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In the ‘it’s so bad it’s good” sweepstakes, “Chatty Catties” has a lot going for it.

First off, it imagines a universe in which cats speak English to humans. But their mouths don’t move; the words just hum right out of them.

Then, for some reason, all the cats are voiced by deaf or hearing-impaired people, most of whom are likely not professional actors, or at least not professional voice actors. So the lines the cats say are both read poorly and so hard to understand subtitles are needed.

As for a plot, the film follows an unlikable, alcoholic, dentist’s assistant named Shelby (Megan Hensley), her miserable-but-bossy cat Leonard (voiced by John Autry II), and Shelby’s boyfriend, Nate (Matthew Grathwol). Over the course of the movie nothing much really happens, other than Shelby repeatedly drinking too much.

To liven things up, director and co-writer Pablo Valencia cuts away to random other people having conversations with their cats. These conversations are obviously supposed to be funny. They’re invariably not.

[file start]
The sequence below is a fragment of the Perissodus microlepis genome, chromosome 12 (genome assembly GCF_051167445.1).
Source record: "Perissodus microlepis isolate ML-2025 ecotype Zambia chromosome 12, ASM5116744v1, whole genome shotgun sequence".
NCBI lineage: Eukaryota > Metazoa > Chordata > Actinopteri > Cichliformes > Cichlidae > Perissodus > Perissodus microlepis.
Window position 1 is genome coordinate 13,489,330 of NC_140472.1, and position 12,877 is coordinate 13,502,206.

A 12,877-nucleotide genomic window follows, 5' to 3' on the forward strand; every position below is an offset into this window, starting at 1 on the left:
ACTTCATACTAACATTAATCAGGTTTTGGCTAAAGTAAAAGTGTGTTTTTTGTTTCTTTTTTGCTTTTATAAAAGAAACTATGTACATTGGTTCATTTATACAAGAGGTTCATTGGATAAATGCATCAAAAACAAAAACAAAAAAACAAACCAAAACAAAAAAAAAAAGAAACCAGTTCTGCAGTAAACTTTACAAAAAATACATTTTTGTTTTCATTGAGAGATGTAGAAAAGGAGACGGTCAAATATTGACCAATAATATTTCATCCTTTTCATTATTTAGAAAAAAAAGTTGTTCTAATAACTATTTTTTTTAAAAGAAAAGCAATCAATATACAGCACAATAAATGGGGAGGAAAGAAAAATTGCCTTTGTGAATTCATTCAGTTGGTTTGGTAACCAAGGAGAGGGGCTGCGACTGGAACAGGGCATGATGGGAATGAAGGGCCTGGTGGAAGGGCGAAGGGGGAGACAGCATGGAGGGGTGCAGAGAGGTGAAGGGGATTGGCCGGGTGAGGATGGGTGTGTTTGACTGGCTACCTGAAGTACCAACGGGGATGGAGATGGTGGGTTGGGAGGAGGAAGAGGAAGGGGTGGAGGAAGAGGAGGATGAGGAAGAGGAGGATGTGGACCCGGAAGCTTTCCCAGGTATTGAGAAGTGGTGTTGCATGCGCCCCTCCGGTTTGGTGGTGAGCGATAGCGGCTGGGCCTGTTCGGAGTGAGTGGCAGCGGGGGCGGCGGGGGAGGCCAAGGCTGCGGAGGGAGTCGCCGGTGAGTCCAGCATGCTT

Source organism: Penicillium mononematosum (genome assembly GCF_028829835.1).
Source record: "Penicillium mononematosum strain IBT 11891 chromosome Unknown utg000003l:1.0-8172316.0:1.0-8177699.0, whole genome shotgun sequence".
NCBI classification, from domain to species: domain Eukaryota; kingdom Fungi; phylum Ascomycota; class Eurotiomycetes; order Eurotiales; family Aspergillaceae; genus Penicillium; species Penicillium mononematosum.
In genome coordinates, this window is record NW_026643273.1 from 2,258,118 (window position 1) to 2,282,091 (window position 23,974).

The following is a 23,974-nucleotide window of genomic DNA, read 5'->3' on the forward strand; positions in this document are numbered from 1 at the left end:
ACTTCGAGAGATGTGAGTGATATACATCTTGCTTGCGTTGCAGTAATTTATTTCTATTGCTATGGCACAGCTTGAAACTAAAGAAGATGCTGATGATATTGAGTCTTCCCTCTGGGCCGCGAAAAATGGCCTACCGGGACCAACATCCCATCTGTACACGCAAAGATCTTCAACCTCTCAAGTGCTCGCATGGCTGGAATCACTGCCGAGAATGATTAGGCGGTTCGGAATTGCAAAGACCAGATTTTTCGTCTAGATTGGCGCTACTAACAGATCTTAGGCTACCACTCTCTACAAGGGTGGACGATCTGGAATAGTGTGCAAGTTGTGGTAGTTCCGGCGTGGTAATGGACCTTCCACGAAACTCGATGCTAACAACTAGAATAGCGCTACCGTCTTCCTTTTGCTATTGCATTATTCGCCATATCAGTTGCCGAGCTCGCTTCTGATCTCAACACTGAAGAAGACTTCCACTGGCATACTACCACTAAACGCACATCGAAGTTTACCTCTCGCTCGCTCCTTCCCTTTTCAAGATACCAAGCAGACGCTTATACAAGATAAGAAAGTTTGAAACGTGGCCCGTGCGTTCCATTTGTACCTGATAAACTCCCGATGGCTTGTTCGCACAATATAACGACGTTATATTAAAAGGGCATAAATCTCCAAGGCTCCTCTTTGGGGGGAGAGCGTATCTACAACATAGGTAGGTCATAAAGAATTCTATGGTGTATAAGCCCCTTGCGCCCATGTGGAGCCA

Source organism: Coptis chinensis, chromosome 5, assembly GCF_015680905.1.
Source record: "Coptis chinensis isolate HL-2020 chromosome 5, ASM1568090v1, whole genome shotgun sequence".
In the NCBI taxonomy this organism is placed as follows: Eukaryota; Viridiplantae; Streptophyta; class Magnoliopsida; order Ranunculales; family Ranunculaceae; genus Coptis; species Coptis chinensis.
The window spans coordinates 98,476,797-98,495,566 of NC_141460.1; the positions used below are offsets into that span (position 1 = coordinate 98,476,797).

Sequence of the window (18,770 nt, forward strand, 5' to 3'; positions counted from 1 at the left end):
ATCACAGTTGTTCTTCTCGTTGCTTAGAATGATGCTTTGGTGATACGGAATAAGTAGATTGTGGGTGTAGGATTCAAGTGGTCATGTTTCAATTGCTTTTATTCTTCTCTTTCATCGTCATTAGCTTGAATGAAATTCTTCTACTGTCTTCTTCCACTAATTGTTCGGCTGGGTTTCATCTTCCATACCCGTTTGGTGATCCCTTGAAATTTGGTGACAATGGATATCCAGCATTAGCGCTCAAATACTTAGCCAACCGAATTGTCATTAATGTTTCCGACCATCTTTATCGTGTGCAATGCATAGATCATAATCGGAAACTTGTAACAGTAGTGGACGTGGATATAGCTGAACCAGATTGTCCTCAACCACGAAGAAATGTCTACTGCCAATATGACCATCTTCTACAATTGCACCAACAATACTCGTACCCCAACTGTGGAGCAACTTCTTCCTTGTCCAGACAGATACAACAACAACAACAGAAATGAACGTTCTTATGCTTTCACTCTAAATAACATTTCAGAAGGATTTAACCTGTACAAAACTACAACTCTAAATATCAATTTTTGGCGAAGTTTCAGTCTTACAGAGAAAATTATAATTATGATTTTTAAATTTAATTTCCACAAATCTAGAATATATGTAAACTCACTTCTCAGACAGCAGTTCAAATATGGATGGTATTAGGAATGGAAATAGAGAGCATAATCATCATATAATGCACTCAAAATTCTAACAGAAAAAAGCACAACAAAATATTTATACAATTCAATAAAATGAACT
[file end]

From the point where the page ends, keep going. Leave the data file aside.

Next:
The look of the movie is amateurish beginning to end. It’s impossible to tell if any of the actors are any good because the film itself is so thoroughly awful. Megan Hensley may be the next Cate Blanchett; Cate Blanchett couldn’t do any better in a film this bad. The actors don’t stand a chance.

Neither do the cats. None of them seem at all interested in the proceedings. Well-played.

Look, cats can be cute. There’s a reason people keep sharing all those videos. But the cats here aren’t particularly cute, the jokes are pretty bad and the execution is plain dumb. Is “Chatty Catties” so bad it’s good? No, sorry, it’s just bad. Really, really bad.

Tom Long is a longtime culture critic.

@toomuchTomLong

‘Chatty Catties’

GRADE: D-

Not rated

Running time: 84 minutes

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